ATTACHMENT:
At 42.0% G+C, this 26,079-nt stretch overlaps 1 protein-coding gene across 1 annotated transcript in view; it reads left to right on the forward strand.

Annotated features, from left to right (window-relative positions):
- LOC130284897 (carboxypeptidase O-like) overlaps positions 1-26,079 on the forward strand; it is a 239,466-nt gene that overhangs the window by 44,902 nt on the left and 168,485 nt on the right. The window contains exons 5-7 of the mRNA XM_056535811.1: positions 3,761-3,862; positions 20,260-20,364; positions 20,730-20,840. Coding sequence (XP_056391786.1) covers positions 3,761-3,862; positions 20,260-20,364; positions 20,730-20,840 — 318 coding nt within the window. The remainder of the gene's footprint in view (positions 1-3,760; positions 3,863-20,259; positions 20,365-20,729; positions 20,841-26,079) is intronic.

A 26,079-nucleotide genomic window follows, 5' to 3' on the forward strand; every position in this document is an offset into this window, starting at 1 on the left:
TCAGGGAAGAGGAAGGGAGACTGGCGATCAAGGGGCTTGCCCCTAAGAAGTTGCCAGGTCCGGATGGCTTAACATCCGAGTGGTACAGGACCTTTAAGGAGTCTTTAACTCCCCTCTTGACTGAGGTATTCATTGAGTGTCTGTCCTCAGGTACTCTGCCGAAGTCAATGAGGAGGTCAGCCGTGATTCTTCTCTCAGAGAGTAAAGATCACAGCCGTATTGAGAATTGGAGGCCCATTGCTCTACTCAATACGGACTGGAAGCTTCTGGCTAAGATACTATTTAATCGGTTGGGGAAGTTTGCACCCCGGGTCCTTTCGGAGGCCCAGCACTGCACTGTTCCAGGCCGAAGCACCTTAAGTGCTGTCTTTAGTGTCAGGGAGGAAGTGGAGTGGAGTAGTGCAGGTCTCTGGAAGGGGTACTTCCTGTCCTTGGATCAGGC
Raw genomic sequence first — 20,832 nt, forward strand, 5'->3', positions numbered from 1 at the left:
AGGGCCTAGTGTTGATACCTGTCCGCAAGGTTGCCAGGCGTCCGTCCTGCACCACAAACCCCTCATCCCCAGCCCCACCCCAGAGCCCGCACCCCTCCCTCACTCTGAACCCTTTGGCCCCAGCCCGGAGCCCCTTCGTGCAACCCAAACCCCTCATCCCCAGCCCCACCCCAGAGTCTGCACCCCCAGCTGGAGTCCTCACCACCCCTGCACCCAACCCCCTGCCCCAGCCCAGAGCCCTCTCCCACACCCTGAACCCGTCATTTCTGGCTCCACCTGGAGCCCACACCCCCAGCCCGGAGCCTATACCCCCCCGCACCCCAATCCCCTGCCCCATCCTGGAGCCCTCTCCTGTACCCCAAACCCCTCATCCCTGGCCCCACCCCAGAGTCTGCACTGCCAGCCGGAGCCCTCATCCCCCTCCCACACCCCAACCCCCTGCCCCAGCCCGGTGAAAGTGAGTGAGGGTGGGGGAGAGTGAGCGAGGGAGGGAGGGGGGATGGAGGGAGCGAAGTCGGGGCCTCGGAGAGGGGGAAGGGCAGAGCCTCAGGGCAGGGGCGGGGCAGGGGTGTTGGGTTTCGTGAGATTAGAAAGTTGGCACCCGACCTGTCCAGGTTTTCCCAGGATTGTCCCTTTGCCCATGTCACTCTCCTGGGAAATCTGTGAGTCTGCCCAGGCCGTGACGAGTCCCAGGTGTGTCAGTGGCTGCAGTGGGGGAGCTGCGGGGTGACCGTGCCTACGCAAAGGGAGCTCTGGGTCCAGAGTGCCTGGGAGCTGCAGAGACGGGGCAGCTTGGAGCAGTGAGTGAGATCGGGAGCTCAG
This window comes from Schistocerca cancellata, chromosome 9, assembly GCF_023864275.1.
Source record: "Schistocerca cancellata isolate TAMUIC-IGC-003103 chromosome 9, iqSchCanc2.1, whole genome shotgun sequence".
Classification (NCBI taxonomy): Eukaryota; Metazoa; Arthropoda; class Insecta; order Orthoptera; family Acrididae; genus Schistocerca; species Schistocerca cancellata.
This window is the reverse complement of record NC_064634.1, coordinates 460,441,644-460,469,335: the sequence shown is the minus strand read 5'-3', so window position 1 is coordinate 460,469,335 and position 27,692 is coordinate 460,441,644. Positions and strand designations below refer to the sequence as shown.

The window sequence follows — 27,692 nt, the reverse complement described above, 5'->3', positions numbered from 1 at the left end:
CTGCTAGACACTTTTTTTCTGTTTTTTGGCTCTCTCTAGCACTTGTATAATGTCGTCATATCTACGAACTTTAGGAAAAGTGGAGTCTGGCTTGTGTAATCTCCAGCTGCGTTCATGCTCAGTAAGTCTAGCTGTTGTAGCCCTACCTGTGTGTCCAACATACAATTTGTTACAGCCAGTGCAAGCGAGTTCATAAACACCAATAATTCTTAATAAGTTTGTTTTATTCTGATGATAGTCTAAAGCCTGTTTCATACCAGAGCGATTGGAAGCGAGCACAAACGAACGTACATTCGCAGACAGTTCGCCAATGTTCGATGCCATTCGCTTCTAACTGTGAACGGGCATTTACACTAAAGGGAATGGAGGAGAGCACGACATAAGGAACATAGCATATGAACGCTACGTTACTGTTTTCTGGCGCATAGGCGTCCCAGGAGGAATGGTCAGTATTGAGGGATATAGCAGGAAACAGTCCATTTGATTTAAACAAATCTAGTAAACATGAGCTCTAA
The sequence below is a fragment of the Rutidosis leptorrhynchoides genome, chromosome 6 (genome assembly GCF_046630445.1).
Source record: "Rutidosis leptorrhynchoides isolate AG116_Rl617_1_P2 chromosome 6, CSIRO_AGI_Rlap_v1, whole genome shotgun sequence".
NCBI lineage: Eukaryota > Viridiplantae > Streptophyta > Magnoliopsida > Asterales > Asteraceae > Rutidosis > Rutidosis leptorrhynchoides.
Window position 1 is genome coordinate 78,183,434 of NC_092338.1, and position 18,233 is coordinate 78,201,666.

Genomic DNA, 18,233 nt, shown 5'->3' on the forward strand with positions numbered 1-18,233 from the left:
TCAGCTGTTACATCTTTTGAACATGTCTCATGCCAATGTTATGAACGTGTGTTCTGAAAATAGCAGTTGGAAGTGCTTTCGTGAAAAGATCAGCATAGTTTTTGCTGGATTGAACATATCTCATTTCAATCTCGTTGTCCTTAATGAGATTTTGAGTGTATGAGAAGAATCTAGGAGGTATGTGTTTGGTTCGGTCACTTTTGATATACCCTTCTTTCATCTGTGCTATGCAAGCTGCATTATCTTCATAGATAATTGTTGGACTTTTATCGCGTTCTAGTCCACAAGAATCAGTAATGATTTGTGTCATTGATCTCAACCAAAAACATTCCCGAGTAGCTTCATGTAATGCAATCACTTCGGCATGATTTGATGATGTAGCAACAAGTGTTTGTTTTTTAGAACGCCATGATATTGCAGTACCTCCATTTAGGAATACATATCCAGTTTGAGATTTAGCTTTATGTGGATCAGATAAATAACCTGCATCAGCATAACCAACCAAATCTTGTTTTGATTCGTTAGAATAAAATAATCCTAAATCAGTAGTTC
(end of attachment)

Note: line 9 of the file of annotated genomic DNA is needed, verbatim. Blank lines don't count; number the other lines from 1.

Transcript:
Source record: "Schistocerca cancellata isolate TAMUIC-IGC-003103 chromosome 9, iqSchCanc2.1, whole genome shotgun sequence".